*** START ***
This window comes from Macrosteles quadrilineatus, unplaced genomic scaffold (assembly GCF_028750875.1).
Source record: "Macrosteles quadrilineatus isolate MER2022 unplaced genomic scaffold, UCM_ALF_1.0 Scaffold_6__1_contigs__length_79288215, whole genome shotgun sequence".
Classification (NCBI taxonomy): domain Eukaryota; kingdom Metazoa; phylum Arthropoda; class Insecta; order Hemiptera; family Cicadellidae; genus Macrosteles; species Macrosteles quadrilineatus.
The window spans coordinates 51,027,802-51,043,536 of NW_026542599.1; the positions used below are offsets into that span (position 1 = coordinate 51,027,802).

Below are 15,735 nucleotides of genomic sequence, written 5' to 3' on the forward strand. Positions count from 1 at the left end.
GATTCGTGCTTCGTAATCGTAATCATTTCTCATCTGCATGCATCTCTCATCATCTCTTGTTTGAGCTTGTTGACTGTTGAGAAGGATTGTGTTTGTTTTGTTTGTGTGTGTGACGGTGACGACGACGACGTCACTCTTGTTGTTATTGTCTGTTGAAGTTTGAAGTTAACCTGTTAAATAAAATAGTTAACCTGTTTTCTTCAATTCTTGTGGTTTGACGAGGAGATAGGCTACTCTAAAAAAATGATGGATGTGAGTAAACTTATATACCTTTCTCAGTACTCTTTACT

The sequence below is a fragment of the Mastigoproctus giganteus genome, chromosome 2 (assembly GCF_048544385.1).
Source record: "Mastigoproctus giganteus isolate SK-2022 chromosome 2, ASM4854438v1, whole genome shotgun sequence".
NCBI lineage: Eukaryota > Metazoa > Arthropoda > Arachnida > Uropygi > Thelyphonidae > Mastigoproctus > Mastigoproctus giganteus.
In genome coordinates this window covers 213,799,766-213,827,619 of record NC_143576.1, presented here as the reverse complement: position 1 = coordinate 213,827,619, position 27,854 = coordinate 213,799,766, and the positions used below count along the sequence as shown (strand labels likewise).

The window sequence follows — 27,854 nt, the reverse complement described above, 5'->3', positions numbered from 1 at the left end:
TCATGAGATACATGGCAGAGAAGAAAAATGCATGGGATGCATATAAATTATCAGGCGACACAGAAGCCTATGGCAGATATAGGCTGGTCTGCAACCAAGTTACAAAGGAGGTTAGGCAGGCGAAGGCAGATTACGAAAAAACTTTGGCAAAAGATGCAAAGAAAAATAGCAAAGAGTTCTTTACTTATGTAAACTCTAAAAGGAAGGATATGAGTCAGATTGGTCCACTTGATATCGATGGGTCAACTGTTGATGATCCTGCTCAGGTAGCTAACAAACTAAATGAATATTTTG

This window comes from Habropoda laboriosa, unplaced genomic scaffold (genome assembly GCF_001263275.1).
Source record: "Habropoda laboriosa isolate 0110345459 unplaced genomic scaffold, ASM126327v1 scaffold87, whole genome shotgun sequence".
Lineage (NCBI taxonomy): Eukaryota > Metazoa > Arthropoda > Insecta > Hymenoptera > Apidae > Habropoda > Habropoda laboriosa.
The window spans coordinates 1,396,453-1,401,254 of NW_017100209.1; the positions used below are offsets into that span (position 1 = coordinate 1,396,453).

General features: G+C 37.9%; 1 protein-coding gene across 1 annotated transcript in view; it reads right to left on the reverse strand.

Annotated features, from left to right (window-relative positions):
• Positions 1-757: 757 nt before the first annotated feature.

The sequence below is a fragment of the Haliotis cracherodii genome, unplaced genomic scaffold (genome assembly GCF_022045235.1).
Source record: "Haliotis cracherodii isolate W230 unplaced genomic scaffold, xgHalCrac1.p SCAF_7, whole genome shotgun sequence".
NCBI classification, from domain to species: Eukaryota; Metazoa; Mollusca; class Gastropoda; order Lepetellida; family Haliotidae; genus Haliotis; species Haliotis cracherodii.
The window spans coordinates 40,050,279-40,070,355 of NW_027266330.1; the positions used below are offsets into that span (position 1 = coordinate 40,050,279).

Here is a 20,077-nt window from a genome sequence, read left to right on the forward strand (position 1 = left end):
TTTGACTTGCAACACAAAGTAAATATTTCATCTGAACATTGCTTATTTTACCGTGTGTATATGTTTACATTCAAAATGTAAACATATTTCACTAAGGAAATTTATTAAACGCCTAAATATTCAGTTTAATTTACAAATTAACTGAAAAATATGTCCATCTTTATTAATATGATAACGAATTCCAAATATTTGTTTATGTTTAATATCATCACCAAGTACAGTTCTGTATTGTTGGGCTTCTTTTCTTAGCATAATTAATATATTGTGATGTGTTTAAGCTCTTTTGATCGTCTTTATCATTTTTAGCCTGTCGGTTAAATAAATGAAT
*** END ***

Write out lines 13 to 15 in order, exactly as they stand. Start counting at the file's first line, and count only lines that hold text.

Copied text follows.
This window comes from Habropoda laboriosa, unplaced genomic scaffold (genome assembly GCF_001263275.1).
Source record: "Habropoda laboriosa isolate 0110345459 unplaced genomic scaffold, ASM126327v1 scaffold87, whole genome shotgun sequence".
Lineage (NCBI taxonomy): Eukaryota > Metazoa > Arthropoda > Insecta > Hymenoptera > Apidae > Habropoda > Habropoda laboriosa.